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Health Alert - Ponderax And Adifax Diet Pills

Thursday 17 June 1999

HEALTH ALERT - PONDERAX AND ADIFAX DIET PILLS

The Ministry of Health is urging people who used to take Ponderax or Adifax diet pills to see their doctor if they took the weight loss medication for three months or more.

Fenfluramine (Ponderax) was marketed from 1966 to 1997, dexfenfluramine (Adifax) from 1993 to 1997. Both were taken off the market in September 1997 because of concerns they may cause heart valve abnormalities when used in conjunction with another diet pill.

The Ministry of Health is now issuing a fresh alert following recent studies which show that use of either Ponderax or Adifax on its own may cause mild heart murmurs. The Ministry is thought to be the first agency in the world to disseminate this information to consumers.

Dr Stewart Jessamine, Medsafe Senior Medical Advisor, advises people who may have taken these medicines, even if it was 20 or 30 years ago, that there is a small risk that they could have been affected.

"People should go to their doctor for a checkup, even if they have had no symptoms.

"The studies show patients treated with Ponderax or Adifax for less than three months are not at any greater risk. However, those who were treated for 3 months or more do have an increased risk of having developed thickening of the heart valves."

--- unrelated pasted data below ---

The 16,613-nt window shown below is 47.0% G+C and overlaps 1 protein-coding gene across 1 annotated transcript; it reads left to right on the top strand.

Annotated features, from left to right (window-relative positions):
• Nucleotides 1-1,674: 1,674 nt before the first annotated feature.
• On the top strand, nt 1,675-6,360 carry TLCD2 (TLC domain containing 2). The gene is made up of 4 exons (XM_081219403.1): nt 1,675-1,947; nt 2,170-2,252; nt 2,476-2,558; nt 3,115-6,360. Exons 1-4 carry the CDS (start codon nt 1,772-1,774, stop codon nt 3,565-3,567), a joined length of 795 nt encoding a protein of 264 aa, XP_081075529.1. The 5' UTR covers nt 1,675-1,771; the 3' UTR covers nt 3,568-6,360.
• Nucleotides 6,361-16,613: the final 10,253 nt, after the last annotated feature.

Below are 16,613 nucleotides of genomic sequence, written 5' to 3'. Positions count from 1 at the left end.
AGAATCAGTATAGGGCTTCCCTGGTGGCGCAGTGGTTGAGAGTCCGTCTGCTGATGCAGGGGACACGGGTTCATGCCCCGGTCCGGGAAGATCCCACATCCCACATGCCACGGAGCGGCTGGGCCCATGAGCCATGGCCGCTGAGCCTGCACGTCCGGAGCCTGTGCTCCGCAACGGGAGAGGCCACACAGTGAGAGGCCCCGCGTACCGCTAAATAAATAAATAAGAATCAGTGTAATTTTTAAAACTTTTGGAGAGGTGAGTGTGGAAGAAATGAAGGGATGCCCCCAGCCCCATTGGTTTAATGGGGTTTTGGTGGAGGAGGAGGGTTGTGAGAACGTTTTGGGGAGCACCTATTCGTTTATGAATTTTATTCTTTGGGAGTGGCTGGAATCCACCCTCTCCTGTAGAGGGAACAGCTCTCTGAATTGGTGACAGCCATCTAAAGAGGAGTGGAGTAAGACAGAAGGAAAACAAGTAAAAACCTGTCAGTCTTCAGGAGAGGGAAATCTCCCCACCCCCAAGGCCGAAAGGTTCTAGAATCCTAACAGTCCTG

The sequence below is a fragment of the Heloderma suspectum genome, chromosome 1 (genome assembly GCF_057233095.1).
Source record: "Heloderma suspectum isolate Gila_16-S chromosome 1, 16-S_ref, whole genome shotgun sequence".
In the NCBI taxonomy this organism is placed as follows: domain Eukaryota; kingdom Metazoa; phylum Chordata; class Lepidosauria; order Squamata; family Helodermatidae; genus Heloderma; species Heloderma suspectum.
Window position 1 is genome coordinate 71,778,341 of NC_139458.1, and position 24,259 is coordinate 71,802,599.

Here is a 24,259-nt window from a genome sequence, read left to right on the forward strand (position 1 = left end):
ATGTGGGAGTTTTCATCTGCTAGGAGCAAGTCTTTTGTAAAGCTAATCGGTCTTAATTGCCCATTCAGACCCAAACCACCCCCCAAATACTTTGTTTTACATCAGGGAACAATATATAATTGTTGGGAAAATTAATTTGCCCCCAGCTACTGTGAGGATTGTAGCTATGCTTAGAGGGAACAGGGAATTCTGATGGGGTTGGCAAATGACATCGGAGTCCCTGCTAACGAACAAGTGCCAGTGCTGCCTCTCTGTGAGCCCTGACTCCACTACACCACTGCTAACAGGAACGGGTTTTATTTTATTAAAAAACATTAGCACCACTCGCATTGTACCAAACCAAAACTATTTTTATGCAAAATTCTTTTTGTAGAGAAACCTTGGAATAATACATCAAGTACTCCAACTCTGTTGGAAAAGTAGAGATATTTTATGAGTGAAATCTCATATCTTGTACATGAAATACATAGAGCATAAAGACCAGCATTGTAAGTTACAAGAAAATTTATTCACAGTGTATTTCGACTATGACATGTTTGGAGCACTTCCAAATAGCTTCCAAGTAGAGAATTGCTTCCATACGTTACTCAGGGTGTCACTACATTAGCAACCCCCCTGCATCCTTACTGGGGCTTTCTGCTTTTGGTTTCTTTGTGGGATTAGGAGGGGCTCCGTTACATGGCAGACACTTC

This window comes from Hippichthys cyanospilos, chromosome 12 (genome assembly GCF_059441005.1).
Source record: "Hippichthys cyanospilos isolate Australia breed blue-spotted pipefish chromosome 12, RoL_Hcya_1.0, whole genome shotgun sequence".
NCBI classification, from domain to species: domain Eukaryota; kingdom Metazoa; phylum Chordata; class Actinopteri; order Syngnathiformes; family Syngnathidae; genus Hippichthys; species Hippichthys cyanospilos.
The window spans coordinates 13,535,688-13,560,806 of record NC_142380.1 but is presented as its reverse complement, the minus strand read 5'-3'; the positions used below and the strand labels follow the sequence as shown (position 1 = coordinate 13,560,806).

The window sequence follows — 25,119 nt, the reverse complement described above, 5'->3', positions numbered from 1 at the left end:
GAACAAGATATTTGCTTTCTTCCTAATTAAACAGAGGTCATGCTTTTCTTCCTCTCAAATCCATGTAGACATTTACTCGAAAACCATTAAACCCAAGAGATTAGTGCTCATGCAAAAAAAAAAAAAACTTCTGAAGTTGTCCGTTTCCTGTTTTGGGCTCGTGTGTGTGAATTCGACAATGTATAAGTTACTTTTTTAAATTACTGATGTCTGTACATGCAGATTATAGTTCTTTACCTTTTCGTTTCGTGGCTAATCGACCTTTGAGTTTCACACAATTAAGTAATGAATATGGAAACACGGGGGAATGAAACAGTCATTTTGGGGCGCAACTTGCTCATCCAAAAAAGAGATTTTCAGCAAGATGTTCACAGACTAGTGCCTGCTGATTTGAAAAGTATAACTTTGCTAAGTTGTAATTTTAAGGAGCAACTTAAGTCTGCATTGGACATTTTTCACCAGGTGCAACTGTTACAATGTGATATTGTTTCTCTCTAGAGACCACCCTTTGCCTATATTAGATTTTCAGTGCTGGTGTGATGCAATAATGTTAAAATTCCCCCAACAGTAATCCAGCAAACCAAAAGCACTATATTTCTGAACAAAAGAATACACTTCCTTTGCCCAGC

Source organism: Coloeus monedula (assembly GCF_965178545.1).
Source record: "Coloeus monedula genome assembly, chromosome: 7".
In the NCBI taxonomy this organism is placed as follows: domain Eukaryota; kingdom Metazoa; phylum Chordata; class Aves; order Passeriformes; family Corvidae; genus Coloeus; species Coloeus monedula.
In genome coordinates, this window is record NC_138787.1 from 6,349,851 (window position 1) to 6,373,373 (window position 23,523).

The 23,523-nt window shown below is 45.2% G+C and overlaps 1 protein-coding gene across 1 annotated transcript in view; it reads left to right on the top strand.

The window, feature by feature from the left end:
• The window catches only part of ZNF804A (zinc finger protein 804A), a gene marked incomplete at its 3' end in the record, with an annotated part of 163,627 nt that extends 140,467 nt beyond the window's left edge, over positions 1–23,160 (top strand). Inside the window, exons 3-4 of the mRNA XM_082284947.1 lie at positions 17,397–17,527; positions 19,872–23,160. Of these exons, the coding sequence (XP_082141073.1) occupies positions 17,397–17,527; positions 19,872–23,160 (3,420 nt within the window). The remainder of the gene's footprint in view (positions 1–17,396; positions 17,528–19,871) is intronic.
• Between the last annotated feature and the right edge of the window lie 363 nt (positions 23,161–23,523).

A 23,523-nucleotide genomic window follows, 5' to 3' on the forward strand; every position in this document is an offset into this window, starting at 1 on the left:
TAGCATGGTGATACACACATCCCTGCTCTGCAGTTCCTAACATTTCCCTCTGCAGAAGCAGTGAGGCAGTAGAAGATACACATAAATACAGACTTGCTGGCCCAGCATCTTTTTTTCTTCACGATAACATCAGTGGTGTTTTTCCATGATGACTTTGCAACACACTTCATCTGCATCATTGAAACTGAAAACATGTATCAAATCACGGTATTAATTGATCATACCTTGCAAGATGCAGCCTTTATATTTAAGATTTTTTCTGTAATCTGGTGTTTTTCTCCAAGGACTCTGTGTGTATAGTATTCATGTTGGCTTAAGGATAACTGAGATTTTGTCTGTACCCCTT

He says new studies show long term use of these medicines can, in some people, cause thickening of the valves which may produce a heart murmur. In a small number of cases the valve thickening may place the person at increased risk of infection during dental and other types of surgery.

"Identifying patients at risk of infection involves a simple examination by a doctor and for those found to have a murmur, a non-invasive test, called an echocardiogram. The risk of infection for at risk patients can almost entirely be removed by giving antibiotics before undergoing surgery.

"Mild heart murmurs occur in 1- 4% of normal healthy people and usually do not have a major impact on a person's health," says Dr Jessamine.

Doctors, dentists and pharmacists have been sent a letter on this issue and an article has been published in Prescriber Update.

The Ministry of Health has set up a toll-free consumer help line (0800 931 139) and health alert advertisements are being placed in metropolitan newspapers this weekend. Copies of the consumer leaflet and further information are available on Medsafe's Web site (http://www.medsafe.govt.nz).

Consumers who are unsure whether they have taken Ponderax or Adifax should obtain a copy of the consumer leaflet, which is available from pharmacies, doctors and dietitians. To help people decide whether they have taken either medicine, information on the appearance and packaging of the tablets and capsules is included in the leaflet. Consumers are advised to talk to their pharmacist or doctor if they want more information.

ACC confirms that investigation of possible heart valve thickening associated with use of these medicines is considered to meet the requirements for the lodgement of a medical misadventure claim. ACC will contribute towards the costs of consulting a doctor and for specialist investigation if required, if a claim is accepted.

Dr Jessamine estimates that more than 25,000 New Zealanders may have been exposed to one of these medicines, but says it is not possible to determine how many people have taken the drug for more than three months.

No other diet pills have been associated with heart valve problems.

ENDS

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